All of this is dependent on Trump not being persuaded like his predecessors that the easiest way to retain stability is to maintain a fake peace process, perpetuating the deplorable lie that this conflict is a struggle by two peoples over real estate. The cause of the conflict is the intransigence of the Palestinian leaders and their brainwashed citizens whose objective is not a two-state solution, but a single Palestinian state from the river to the sea.

To minimise the likelihood of this happening, Netanyahu must act now and demonstrate his willingness to explore any opportunity for peace.

But to achieve this with our dysfunctional political system and narrow coalition is not an easy challenge.

Habayit Hayehudi and even some Likud elements threaten to bring down the government if Netanyahu imposes limitations on construction outside the settlement blocs.

But his current standing in the international arena would ensure that the majority of Israelis would strongly support such a move. At present, there is no one remotely able to promote Israel’s diplomacy as effectively as Netanyahu.

The haredi parties would seek to avoid an election because in a future coalition their influence would be significantly weakened or even eliminated.

Even if it leads to breaking with the delusionary radical-right elements in his coalition, Netanyahu should bite the bullet and, if necessary, face elections.

The polls indicate that with his current rising support, he is likely to achieve a resounding victory, and with Labor decimated, there would be opportunities to set up a new coalition that could provide a stable centrist government.

Such a united front would immeasurably strengthen our international standing. It should be followed by a global Jewish solidarity conference in Jerusalem along the lines of the March 1989 initiative of the Shamir national unity government.

I have no doubt that in the context of a unity government, all Jewish organisations and leaders — apart from the utterly radical anti-Israel elements — will be competing to participate. It will put an end to the prevailing assumption that significant elements of the committed Jewish community and its leadership have abandoned Israel.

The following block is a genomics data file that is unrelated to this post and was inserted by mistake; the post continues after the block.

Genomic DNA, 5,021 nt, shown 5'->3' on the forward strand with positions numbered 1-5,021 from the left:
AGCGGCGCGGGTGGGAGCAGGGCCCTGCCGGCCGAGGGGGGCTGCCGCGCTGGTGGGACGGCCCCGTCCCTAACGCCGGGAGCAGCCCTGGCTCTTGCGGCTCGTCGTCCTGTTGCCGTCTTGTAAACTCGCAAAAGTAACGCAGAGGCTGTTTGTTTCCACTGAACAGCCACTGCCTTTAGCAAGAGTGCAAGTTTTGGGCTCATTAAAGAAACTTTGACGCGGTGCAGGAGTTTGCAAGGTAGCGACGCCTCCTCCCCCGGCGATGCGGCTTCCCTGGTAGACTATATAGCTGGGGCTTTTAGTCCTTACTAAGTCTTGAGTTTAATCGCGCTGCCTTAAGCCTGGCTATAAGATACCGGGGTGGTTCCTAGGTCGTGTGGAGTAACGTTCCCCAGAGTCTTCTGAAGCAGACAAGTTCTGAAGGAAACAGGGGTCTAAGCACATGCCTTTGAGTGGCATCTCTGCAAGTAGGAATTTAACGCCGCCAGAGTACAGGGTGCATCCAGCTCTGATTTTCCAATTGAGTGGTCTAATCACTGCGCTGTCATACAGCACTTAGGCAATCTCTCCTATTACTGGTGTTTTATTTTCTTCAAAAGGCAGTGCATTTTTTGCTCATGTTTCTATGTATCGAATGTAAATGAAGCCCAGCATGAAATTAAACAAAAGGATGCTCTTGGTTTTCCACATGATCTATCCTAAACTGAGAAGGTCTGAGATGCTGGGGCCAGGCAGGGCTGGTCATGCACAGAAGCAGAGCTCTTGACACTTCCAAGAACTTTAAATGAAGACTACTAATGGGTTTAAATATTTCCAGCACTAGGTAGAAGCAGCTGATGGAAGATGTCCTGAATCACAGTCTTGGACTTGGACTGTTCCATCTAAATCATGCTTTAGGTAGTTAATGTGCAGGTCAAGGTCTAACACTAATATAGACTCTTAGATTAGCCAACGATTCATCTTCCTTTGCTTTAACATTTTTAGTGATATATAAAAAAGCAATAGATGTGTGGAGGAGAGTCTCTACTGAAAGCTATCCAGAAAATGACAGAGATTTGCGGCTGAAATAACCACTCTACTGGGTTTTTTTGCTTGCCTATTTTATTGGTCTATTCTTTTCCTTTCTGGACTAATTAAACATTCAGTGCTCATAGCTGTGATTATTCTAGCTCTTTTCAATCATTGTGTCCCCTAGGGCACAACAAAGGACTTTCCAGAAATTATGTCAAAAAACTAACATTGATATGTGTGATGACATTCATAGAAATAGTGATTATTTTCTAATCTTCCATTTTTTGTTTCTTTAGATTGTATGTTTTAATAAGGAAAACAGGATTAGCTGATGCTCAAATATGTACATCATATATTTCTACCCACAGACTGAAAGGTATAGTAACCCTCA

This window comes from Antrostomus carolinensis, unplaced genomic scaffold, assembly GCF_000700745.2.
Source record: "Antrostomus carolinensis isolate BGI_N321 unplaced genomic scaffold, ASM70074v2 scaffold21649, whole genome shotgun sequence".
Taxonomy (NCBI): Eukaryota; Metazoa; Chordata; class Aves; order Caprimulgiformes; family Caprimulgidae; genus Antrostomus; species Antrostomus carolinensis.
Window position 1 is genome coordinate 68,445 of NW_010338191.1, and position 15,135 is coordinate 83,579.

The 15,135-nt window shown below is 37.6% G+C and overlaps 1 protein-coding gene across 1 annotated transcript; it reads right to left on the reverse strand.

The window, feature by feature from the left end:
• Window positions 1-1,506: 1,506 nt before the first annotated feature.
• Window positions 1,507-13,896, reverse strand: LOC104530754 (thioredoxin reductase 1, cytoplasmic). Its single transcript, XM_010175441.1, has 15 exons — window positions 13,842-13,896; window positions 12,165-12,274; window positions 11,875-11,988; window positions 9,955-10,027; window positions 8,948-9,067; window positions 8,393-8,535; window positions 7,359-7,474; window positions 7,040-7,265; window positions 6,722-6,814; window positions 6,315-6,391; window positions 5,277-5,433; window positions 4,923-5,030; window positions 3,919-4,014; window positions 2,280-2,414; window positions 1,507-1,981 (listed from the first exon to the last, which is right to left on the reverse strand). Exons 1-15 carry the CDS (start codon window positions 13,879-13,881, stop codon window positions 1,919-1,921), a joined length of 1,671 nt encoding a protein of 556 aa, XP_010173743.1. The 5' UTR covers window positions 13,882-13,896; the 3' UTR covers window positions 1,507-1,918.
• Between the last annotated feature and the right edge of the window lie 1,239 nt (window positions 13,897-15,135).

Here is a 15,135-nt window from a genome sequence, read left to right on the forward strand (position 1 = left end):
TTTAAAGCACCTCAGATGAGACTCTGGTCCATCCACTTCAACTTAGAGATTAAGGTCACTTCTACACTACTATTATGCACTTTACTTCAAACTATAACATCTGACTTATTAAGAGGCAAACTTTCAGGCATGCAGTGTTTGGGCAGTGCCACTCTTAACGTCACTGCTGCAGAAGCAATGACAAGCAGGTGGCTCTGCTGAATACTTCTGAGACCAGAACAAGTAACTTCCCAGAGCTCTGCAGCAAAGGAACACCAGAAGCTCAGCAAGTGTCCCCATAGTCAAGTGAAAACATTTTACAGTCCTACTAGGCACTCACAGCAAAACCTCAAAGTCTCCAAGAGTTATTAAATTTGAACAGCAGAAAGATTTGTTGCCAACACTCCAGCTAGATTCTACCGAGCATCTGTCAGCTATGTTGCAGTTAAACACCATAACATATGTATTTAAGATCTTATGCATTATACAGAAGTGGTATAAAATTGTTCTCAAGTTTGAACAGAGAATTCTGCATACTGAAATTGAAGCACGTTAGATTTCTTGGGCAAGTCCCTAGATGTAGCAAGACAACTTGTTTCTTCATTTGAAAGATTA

This requires courageous leadership.

It must be tempting for Netanyahu to bask in the current good light Israel finds itself, sit tight and avoid action.

This would be a mistake and possibly forfeit a historic opportunity.

Despite the optimism engendered by Trump, we cannot afford to sit back and merely be reactive. There are no quick fixes and Israel is obliged to remain strong to deter or defeat future efforts by its adversaries to destroy it. And blindly relying on Trump to endorse the status quo could lead to disaster.

As Netanyahu stated, “Trump did not give Israel a diplomatic blank check on the Palestinian issue.” Now is the time to be proactive and demonstrate to the Trump administration and world at large that we are prepared to reach a settlement but the culture of death and evil permeating the Palestinian leadership is the major obstacle.

Only then can we move forward and create the necessary conditions to enhance their autonomy and living standards, relegating a two-state solution to the back burner. While not ideal, this will provide us with the opportunity of stabilising our security and bringing an end to the hostility that has been created over the years by adherence to the fake peace process and the distortion of our narrative.

Isi Leibler lives in Jerusalem. He is a former president of the Executive Council of Australian Jewry.

 

Comments

2 Responses to “Israel must now be proactive…writes Isi Leibler”
  1. Maurice May says:

    To align oneself with a clown is not very smart

  2. Danny Kidron says:

    Israel cannot “annex” any parts of Shomron, Yehuda or Aza. These are Jewish Lands. These lands are already a part of Israel. Israel can apply its sovereigny where it has neglected to do so but “annex” does not make sense.